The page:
The auxiliary lighting fixture 20 lastly comprises a lens 90, which preferably has a front panel 91 and side panels coplanar with the peripheral sidewall 51 of the housing 50. The front panel 91 of the lens has a lip 92, which cooperates with the lip 72 of the housing to hold one end of the lens in position. The other end of the lens is held in position by integral spring hooks 93, which extend into cooperating openings in the housing. The lens is, of course, translucent, but is preferably not fully transparent. This provides both a good appearance and avoids any harsh lighting effects.
With reference to FIG. 7, there is shown a schematic diagram of a circuit 100 for the auxiliary lighting fixture 10. The circuit operates the light in either a manual "on/off" mode, under control of switches 101 and 102, or a timed "on" mode, under control of switch 103.
With respect to the manual "on/off" mode, when "on" switch 101 has been operated momentarily, the following occurs. Silicon controlled rectifier (SCR) 110 will be turned "on" by applying trigger current through diode 111 and resistor 112. This permits bulb 85 to be "on" also. Resistor 113 establishes sensitivity range for SCR 110 and provides gate current for SCR 110. Simultaneously, SCR 120 is turned "on" via diode 121 and resistor 123. Resistor 124 provides sensitivity for SCR 120. Thus, when SCR 110 turns "on", bulb 85 will be "on" and SCR 120 will be permitted to turn "on" also. When SCR 120 is "on", programmable unijunction transistor (PUT) 125 has power applied to it. However, the voltage drop on SCR 120 being 1 volt or less, the timing current required through resistor 126 and capacitor 130 will be clamped at voltage drop of SCR 120. Therefore, transistor 125 can never trigger by operation of the "on" switch 101.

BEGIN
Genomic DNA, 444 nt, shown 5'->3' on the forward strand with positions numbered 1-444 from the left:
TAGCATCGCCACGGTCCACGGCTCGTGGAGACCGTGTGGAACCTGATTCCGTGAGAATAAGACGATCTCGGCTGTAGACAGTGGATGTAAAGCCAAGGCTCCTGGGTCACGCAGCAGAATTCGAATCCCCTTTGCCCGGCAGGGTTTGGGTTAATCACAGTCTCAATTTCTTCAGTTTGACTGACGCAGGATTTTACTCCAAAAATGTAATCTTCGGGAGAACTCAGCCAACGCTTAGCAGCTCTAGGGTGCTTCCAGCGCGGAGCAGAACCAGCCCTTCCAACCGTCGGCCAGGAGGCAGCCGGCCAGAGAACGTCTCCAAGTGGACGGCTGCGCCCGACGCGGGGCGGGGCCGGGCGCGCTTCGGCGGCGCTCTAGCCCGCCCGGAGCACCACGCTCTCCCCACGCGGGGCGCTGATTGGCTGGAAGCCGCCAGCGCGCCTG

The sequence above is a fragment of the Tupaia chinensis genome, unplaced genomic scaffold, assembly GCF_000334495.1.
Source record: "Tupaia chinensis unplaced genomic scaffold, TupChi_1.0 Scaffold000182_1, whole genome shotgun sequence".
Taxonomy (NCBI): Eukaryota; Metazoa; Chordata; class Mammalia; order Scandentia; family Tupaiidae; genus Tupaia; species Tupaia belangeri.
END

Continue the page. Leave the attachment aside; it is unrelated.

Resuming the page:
In the meantime, capacitor 131 is charging toward power supply voltage via resistor 132. SCR 135 is "off" as the voltage drop across it is at full power supply voltage. Therefore, capacitor 131 is permitted to charge.
To turn bulb 85 "off", SCR 110 must be turned "off". This is accomplished by operating "off" switch 102 momentarily. Now, SCR 135 will be triggered via resistor 136. When SCR 135 is turned "on", it will dump the charge voltage on capacitor 131 to power supply negative. This creates a negative pulse on the anode of SCR 110. This dumping shunts away the anode current of SCR 110 and when the anode current has fallen below the holding current required for SCR 110, SCR 110 will turn "off". The foregoing explains the manual "off-on" operation of the auxiliary lighting fixture.